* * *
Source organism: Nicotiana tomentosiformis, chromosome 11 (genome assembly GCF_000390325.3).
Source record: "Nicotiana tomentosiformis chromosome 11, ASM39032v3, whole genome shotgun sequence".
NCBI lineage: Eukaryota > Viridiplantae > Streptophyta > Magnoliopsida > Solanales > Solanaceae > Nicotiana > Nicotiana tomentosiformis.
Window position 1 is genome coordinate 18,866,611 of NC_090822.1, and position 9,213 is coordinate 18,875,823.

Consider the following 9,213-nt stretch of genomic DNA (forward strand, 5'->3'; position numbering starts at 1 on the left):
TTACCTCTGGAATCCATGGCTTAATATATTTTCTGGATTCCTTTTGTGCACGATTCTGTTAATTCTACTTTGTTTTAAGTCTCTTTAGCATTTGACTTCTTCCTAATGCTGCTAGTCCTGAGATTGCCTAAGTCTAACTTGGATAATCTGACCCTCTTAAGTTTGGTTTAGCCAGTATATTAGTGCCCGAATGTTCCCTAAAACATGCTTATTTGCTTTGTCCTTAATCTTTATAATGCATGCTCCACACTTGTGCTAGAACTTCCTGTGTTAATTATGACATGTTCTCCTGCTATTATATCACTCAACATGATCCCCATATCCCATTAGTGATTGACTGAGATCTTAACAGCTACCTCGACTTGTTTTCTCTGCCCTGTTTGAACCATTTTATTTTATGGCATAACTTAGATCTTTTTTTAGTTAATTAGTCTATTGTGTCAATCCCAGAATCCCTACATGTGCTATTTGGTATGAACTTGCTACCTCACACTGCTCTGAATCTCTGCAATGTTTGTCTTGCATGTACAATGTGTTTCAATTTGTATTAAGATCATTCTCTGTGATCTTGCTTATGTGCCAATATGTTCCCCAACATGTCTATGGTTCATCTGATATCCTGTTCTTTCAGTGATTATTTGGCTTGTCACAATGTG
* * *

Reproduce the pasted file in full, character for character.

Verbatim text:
Source organism: Nicotiana tomentosiformis, chromosome 11 (genome assembly GCF_000390325.3).
Source record: "Nicotiana tomentosiformis chromosome 11, ASM39032v3, whole genome shotgun sequence".
NCBI lineage: Eukaryota > Viridiplantae > Streptophyta > Magnoliopsida > Solanales > Solanaceae > Nicotiana > Nicotiana tomentosiformis.
Window position 1 is genome coordinate 18,866,611 of NC_090822.1, and position 9,213 is coordinate 18,875,823.

Consider the following 9,213-nt stretch of genomic DNA (forward strand, 5'->3'; position numbering starts at 1 on the left):
TTACCTCTGGAATCCATGGCTTAATATATTTTCTGGATTCCTTTTGTGCACGATTCTGTTAATTCTACTTTGTTTTAAGTCTCTTTAGCATTTGACTTCTTCCTAATGCTGCTAGTCCTGAGATTGCCTAAGTCTAACTTGGATAATCTGACCCTCTTAAGTTTGGTTTAGCCAGTATATTAGTGCCCGAATGTTCCCTAAAACATGCTTATTTGCTTTGTCCTTAATCTTTATAATGCATGCTCCACACTTGTGCTAGAACTTCCTGTGTTAATTATGACATGTTCTCCTGCTATTATATCACTCAACATGATCCCCATATCCCATTAGTGATTGACTGAGATCTTAACAGCTACCTCGACTTGTTTTCTCTGCCCTGTTTGAACCATTTTATTTTATGGCATAACTTAGATCTTTTTTTAGTTAATTAGTCTATTGTGTCAATCCCAGAATCCCTACATGTGCTATTTGGTATGAACTTGCTACCTCACACTGCTCTGAATCTCTGCAATGTTTGTCTTGCATGTACAATGTGTTTCAATTTGTATTAAGATCATTCTCTGTGATCTTGCTTATGTGCCAATATGTTCCCCAACATGTCTATGGTTCATCTGATATCCTGTTCTTTCAGTGATTATTTGGCTTGTCACAATGTG